Free-speech advocates say revised encryption regulations fall short
Three leading civil liberties groups claim that new encryption rules unveiled by federal regulators last week continue to infringe on the rights of cryptographers to develop and distribute the source code that scrambles electronic information.
“The rules are a step forward, but they are still too complex and leave too many questions unanswered,” said Barry Steinhardt, associate director for the American Civil Liberties Union, which joined the Electronic Frontier Foundation and the Electronic Privacy Information Center in a statement rebuking of the new rules.
“Now that the administration has tacitly admitted that it can't and shouldn't control the use of encryption, it should have announced a simple deregulation, rather than a regulatory maze,” he said.
Encryption experts contend that federal regulations violate their privacy and First Amendment free-expression rights to produce, use and distribute such messages.
But in the past government officials said they must restrict the distribution of strong encryption to prevent its export to other countries. They also have argued that encryption is merely a tool for scrambling electronic messages and not a means of expression.
Last week, the Clinton administration unveiled its revamped regulations overning the distribution of such data-scrambling software. The new rules removed nearly all restrictions on companies that sell encryption, even if some of their most powerful programs made their way overseas.
The technology industry praised the effort by the Commerce Department's Bureau of Export Administration, saying the changes should encourage widespread use of encryption. In hearings before Congress last year, industry officials testified that federal regulations forced U.S. companies to develop only weak encryption, since the online distribution of strong encryption might violate federal export laws.
Encryption pioneer Phil Zimmermann, creator of “Pretty Good Privacy” software or PGP, on Jan. 18 celebrated the new regulations by posting his popular program online. For years, computer users circulated PGP using the Internet, arguably a violation of federal export laws since its strength exceeded federal limits.
The Center for Democracy and Technology, which sponsored the Zimmermann event, agrees that the new regulations should improve the distribution of strong encryption. But group officials warned that many limits remain and that some of the new guidelines may be confusing.
“The bad news is that the regulations remain very complicated, and people still need to take care before sending strong encryption products abroad,” said Alan Davidson, staff counsel for the nonprofit group.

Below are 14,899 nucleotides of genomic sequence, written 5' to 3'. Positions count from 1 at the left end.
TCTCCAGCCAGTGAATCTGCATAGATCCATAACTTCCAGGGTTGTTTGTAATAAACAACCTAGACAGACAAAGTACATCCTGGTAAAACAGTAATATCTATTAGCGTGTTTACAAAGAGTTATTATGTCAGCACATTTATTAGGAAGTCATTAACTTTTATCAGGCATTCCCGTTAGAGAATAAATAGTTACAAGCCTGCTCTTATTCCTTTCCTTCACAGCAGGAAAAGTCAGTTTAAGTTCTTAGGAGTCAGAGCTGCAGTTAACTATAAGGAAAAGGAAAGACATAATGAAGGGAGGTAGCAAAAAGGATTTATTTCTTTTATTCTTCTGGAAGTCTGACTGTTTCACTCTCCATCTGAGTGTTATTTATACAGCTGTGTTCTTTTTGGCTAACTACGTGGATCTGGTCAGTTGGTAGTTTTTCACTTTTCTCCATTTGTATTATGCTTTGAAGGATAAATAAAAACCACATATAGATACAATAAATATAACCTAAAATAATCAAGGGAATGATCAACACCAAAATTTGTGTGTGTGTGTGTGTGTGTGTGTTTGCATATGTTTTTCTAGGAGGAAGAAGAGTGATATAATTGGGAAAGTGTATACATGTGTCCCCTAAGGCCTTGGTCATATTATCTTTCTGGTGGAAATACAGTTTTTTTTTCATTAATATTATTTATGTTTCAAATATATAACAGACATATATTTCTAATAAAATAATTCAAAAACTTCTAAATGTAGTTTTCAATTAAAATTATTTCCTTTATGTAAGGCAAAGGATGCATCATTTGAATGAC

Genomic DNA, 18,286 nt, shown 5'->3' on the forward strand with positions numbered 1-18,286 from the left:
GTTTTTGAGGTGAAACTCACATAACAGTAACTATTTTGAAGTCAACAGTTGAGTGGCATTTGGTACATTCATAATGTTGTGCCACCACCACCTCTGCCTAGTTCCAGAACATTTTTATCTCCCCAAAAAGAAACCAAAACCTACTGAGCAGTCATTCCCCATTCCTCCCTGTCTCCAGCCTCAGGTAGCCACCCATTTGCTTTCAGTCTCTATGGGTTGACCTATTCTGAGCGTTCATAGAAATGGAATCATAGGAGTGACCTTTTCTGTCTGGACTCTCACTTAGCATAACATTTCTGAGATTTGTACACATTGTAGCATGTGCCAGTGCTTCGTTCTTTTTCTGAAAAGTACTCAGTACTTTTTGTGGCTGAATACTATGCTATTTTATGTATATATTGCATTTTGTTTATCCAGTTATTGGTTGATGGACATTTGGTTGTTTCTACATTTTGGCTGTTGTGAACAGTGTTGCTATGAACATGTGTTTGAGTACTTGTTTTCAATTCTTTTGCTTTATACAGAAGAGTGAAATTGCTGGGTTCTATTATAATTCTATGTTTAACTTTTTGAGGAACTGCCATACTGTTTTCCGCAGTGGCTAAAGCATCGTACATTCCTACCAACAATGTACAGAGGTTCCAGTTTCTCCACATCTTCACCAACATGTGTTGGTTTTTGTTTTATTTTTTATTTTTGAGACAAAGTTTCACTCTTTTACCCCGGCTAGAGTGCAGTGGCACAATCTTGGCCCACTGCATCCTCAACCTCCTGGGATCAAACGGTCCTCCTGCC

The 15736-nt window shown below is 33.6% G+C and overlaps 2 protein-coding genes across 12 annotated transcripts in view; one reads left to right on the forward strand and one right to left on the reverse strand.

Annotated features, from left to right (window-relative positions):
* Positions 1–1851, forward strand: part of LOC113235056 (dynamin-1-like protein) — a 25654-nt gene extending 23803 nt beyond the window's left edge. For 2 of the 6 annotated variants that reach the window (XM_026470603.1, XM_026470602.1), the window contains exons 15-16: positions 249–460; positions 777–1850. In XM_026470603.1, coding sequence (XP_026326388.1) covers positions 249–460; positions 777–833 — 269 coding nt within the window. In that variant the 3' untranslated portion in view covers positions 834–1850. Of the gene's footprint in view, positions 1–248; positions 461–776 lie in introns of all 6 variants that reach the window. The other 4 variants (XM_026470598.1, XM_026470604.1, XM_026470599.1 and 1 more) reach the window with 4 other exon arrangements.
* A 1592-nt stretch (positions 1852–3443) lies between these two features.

But the ACLU, EFF and EPIC in their joint statement contend the regulations are more than confusing. The regulations might encourage arbitrary licensing and enforcement, they say.
Specifically, the three groups say the regulations impose special restrictions on Internet speech, a violation of the U.S. Supreme Court's ruling in the 1997 case Reno v. ACLU, which said online speech enjoys a high level of protection. They note that the same information restricted online may be legally distributed here and abroad on a piece of paper or in a book.
The groups also contend that the regulations still leave programmers uncertain about whether they may post programming online.
For example, the new rules say: “You may not knowingly export or re-export source code or products developed with this source code to Cuba, Iran, Iraq, Libya, North Korea, Sudan, or Syria.”
Although the rules further state that the mere posting of encryption software on a Web site that might be accessible by people in a restricted country doesn't constitute a violation, the groups say programmers can't be so certain.
They note that the rules continue to ban online instruction concerning the development or use of encryption.
That means the court case of Daley v. Junger, in which Ohio law professor Peter Junger is challenging restrictions barring his posting of encryption for a class he teaches, would be unaffected. The case is pending in the 6th U.S. Circuit Court of Appeals after a district judge ruled that source code is a tool not speech.
In another pending encryption case, the full 9th U.S. Circuit Court of Appeals is to hear Bernstein v. U.S. Department of Justice this spring.
Daniel Bernstein, a mathematician who challenged federal encryption laws, won at the trial level and a subsequent appeal.
David Sobel, general counsel for EPIC, said the revisions should improve distribution of encryption, but they leave much control in government hands “to the detriment of efforts to create a truly secure Internet.”
“It's time to remove the bureaucratic requirements and permit the free exchange of encryption.”
Eugene Cottilli, a spokesman for the Commerce Department, last week said in a telephone interview that officials weren't prepared to discuss whether the new regulations infringe on the First Amendment. Cottilli didn't return several calls to his office.
Phillip Taylor, a reporter for the Daily Press in Newport News, Va., is a free-lance correspondent for the First Amendment Center.